Roy: Right. Well, there's definitely a need for extra informed consent. Right. Often it's described as an additional informed consent. Something that makes it very clear that in addition to the normal stuff, here's the specific informed consent around the fact that we're doing remote work, you know, working through, I guess sort of technology mediated work, through video or something like that.  
Because you want to cover things like the risks involved in doing that, making sure the client understands how to respond to things like technology failure. We can't really go into all the details of it because it gets really detailed. But you certainly want to have that extra paperwork because there are different kinds of risks involved, and the client needs to be informed of them and consent to them.  
Rob: Right, and you know that is a pretty long list, but just to give people a couple of examples. It'll include things like, what new issues come up with privacy, and the aforementioned, how are we gonna handle crisis situations.  
Roy: Yeah, how are we gonna handle crisis? That's an interesting one. That's one that according to the research that Jones showed, a lot of people were not familiar with how to do. Even if they were familiar with the need for it, they weren't quite sure how to go about doing it. Because crises that can come up are ... It can be difficult to contemplate what they are until you really contemplate through the different context in which you might do telemental health.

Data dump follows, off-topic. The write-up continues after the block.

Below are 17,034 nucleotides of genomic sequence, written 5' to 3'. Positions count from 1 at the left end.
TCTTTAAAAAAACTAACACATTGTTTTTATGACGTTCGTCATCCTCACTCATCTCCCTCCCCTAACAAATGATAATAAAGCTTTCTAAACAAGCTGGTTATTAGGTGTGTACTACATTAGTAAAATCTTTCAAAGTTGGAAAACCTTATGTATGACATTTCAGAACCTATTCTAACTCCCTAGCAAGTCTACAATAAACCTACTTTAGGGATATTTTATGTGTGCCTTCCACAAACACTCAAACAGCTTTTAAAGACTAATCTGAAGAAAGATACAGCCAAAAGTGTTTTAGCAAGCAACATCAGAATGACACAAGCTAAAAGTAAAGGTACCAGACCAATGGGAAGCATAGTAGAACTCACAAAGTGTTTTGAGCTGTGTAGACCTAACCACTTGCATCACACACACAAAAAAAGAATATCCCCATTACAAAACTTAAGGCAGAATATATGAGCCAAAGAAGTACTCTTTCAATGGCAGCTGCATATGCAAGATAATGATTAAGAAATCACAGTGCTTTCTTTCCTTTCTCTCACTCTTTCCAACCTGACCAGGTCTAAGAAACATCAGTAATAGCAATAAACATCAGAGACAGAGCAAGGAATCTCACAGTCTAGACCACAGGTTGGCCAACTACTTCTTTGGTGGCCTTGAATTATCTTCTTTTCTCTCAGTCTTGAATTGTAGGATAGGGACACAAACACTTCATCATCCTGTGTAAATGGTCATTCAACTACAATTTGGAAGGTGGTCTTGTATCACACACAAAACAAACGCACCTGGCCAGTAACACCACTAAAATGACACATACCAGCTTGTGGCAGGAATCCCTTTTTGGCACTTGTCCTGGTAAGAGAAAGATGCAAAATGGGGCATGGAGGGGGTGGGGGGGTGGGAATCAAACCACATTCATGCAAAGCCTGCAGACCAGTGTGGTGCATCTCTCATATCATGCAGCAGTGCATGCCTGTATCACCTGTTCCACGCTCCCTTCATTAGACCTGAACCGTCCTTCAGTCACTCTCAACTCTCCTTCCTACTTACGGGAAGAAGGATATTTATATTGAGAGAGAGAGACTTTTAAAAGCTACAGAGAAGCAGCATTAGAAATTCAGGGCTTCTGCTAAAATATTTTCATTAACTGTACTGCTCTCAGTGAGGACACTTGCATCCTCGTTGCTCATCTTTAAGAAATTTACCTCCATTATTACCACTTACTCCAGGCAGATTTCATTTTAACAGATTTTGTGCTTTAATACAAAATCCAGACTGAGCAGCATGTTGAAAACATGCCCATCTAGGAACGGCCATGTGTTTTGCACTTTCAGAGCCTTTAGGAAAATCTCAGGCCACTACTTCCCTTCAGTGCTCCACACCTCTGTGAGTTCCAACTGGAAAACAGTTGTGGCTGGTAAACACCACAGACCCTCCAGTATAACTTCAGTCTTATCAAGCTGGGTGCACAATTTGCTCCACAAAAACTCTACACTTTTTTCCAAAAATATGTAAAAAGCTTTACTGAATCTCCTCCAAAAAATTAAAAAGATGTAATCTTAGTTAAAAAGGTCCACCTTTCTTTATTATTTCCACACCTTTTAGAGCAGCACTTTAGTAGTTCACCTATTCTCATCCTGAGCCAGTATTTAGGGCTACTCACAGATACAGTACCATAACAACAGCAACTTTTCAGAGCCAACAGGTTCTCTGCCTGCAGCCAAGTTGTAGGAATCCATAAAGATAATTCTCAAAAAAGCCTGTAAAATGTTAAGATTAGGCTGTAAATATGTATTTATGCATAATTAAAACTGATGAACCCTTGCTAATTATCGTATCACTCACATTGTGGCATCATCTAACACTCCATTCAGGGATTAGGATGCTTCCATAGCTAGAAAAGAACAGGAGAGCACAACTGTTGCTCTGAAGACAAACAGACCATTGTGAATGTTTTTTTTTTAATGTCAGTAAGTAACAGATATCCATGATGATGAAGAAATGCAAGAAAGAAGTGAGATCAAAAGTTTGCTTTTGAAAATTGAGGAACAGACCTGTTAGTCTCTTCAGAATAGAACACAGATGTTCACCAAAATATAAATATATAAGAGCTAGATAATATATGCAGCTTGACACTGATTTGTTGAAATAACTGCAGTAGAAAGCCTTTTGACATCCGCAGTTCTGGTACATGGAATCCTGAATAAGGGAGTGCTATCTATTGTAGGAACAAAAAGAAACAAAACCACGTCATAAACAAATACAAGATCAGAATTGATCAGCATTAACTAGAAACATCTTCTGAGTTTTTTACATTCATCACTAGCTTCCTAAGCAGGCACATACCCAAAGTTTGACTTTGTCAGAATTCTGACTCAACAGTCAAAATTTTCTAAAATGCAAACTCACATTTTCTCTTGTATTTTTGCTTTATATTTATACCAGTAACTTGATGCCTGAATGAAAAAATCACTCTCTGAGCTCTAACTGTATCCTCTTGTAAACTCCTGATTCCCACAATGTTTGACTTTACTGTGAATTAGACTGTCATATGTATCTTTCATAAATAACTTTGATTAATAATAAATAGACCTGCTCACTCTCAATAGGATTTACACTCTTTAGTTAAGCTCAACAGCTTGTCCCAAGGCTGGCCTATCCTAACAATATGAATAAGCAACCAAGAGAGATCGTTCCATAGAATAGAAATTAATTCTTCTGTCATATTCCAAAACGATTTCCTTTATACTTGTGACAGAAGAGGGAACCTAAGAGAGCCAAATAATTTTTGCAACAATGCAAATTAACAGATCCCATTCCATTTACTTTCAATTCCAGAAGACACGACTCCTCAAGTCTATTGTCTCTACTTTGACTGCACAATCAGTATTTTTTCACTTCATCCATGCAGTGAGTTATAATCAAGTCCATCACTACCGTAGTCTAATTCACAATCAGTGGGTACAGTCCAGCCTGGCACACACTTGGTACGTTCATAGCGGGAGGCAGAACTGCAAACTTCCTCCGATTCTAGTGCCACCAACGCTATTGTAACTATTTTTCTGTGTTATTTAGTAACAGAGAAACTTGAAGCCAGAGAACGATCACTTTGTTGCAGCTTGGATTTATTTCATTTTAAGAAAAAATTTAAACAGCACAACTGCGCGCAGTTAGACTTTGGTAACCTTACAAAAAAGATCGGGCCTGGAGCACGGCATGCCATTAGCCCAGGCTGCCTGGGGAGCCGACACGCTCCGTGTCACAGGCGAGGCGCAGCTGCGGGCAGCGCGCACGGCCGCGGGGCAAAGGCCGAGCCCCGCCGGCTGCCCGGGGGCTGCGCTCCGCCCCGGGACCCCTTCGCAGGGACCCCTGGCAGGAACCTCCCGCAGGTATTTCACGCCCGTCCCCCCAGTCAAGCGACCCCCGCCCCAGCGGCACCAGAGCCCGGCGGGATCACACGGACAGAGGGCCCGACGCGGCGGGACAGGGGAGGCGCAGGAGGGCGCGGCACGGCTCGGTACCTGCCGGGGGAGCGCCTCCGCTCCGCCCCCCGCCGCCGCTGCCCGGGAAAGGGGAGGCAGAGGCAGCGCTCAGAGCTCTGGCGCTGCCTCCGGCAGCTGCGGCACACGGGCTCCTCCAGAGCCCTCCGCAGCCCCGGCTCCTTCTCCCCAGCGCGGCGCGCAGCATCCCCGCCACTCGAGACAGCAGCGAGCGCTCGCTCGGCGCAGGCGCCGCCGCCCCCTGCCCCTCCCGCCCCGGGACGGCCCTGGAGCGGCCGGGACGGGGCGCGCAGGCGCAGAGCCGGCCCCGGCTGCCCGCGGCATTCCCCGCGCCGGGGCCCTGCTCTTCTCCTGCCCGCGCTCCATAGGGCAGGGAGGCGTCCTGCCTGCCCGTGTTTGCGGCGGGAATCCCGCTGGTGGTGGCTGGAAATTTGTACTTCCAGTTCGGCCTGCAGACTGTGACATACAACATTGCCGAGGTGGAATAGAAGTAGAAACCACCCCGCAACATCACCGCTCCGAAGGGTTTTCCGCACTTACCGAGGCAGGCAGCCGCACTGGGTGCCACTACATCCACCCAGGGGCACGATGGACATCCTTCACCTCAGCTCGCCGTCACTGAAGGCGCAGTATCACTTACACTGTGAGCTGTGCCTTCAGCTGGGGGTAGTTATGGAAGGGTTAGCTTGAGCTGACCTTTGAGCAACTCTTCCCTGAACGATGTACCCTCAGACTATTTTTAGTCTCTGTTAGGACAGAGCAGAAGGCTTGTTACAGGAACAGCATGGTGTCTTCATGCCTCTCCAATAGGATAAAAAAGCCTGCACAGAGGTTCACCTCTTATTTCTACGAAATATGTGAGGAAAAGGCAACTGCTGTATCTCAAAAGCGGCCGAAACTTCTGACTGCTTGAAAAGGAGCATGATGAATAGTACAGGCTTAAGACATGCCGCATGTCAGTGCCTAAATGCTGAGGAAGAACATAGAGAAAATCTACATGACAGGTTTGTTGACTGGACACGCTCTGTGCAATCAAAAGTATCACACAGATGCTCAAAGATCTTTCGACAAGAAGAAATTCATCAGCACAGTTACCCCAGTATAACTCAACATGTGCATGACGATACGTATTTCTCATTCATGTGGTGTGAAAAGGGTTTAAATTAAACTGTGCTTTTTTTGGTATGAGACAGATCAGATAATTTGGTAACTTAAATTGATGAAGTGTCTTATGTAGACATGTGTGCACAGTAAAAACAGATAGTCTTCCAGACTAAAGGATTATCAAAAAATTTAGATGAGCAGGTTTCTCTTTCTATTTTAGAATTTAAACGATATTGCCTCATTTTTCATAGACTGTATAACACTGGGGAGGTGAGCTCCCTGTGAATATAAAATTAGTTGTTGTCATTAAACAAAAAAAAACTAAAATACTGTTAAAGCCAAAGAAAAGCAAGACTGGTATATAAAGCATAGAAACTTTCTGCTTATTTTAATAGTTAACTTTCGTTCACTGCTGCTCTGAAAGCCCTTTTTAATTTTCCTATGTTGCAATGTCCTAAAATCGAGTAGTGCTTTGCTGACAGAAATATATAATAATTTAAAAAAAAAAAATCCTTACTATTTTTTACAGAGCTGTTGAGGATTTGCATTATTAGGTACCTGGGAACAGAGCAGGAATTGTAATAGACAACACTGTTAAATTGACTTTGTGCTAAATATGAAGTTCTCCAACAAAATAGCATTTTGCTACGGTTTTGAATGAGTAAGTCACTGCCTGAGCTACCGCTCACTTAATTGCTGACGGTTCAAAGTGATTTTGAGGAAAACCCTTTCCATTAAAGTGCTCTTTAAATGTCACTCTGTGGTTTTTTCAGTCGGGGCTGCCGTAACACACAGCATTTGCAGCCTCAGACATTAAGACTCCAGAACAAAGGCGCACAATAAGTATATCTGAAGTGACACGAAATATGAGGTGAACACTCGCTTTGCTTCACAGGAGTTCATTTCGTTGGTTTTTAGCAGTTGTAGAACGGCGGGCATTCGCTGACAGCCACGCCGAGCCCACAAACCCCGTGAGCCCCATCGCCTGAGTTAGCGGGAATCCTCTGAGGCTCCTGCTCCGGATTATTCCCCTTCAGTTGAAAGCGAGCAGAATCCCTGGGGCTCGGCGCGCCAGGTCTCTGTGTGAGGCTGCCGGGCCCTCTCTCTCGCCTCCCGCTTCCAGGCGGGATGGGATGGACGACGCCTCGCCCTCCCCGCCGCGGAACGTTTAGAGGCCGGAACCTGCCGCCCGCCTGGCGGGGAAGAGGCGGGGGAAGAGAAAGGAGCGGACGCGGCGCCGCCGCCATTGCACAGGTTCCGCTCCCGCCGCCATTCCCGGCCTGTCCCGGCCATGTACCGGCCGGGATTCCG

For example, if you're working with a care facility, whether it's a clinic or like a rest home or something along those lines, your client is in a space where there are caretakers around to deal with certain crises. And so long as you have figured out how to coordinate, and how that care team should respond to crises, you have a lot of coverage. But if you're doing what a lot of us do, which is delivering services to the client's home, then in terms of making sure you can deal with crises, it's the clients themselves and you. Or if they have any caretakers nearby, perhaps them.  
So you're like, what do you do? What if the client decompensates? What if they become suicidal? And you want to think about things like, what if you're working with clients who have dementia or psychosis? You know, what if the person basically forgets that they are actually working with you through video, and suddenly think they're talking to their television?  
These are the kinds of things you need to make sure you consider. And by the way, none of this says that you can't do that work with those people. There's actually no specific contraindication for telemental health for any particular condition. It's just an issue of making sure you know how to take care of a person who has those conditions, when you're gonna do remote work.  
Rob: Exactly. And the key is recognizing that you have a lot more control over the environment and situation in general when people are coming to your office.  
Roy: Yeah.  
Rob: So you start by looking at hey, where are all the facets of this, where I will not have control anymore. I know how to handle crisis if somebody's in my office. I know where the local resources are, but what if this person is 300 miles away across the state and so forth.  
Roy: Exactly. Yeah, right. Yeah, do you know the response time for emergency services to that person's home? For example. Do you know how long it takes for the police or an ambulance to get there? These are a lot of things, and you know, I made a checklist of this for the courses I make on telemental health.